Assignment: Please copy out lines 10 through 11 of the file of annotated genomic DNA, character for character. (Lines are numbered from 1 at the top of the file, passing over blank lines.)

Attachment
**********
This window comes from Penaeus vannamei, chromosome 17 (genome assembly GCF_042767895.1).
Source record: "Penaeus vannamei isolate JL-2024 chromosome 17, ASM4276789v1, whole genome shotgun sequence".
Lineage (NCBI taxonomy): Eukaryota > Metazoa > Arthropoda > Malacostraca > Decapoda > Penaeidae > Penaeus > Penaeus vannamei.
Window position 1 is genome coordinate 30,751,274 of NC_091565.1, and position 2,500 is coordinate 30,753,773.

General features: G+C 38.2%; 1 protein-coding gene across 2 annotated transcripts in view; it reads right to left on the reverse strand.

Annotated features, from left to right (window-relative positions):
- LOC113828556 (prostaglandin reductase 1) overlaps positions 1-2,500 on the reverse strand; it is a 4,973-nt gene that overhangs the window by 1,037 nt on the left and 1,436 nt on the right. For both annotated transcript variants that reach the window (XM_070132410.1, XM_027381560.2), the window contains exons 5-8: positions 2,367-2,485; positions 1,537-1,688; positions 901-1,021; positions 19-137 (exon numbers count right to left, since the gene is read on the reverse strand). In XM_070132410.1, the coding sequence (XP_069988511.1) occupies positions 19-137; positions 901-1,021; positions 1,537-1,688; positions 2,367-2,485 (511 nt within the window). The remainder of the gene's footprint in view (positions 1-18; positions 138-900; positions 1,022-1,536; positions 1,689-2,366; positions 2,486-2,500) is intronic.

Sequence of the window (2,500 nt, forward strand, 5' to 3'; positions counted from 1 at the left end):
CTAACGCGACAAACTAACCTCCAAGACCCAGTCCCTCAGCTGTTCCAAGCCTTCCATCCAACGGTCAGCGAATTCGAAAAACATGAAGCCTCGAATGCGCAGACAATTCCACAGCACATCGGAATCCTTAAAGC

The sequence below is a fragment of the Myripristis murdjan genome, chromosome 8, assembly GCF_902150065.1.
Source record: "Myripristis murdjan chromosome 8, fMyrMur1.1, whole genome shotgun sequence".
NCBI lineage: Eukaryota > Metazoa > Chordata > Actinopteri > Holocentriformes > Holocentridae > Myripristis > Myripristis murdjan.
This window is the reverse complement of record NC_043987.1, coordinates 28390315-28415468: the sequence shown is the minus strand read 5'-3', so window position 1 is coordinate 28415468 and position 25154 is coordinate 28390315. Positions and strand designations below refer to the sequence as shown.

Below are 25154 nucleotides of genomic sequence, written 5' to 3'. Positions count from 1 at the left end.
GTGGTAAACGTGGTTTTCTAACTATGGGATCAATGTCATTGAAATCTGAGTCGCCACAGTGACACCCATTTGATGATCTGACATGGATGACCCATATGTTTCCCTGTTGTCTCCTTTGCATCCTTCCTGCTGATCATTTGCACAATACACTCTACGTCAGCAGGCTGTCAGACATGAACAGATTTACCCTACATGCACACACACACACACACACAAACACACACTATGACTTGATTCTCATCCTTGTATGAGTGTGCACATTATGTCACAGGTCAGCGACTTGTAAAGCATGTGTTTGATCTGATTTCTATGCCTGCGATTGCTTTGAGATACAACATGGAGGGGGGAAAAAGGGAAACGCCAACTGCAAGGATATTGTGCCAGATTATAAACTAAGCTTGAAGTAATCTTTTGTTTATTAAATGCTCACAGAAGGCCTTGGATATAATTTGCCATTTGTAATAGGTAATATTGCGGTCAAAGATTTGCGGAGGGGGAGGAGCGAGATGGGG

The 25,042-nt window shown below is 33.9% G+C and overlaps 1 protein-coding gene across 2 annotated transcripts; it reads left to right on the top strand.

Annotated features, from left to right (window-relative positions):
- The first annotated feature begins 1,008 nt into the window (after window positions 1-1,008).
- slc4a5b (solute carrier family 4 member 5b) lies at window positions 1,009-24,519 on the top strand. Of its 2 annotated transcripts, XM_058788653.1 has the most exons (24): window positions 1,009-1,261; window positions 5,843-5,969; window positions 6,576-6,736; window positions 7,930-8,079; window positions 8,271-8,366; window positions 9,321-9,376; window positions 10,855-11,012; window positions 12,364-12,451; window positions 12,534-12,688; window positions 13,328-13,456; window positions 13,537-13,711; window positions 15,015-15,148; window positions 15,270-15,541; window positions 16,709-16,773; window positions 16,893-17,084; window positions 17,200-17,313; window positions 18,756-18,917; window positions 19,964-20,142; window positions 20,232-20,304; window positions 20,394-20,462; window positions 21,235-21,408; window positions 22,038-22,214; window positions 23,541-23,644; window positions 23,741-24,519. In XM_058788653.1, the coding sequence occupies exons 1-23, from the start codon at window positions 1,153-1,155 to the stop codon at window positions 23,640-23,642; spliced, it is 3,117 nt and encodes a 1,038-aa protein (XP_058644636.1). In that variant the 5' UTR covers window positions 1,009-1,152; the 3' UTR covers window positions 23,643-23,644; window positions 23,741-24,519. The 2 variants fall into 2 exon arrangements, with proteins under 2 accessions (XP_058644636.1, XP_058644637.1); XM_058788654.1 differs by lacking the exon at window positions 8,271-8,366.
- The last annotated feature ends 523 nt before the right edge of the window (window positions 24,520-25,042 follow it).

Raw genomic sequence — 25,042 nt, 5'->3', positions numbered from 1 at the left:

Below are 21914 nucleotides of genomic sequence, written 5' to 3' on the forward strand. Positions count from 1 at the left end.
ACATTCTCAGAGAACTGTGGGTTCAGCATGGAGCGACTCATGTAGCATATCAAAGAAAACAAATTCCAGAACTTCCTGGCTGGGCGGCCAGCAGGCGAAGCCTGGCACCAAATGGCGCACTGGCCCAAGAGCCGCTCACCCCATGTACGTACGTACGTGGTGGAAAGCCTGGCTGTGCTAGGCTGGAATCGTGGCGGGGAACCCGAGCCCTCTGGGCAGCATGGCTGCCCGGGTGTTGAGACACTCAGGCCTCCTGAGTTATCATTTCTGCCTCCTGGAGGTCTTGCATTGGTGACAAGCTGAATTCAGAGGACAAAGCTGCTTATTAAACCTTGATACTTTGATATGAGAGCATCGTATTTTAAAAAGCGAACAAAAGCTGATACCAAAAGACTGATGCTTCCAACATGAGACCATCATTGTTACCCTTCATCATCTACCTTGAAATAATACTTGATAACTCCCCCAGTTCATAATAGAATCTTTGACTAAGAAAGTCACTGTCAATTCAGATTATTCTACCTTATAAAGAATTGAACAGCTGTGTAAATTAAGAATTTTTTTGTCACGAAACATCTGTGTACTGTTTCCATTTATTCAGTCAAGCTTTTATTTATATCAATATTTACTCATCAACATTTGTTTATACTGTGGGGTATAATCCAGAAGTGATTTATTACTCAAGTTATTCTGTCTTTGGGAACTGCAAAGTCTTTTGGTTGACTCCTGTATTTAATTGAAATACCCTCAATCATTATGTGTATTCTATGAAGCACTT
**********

The sequence below is a fragment of the Myripristis murdjan genome, chromosome 8, assembly GCF_902150065.1.
Source record: "Myripristis murdjan chromosome 8, fMyrMur1.1, whole genome shotgun sequence".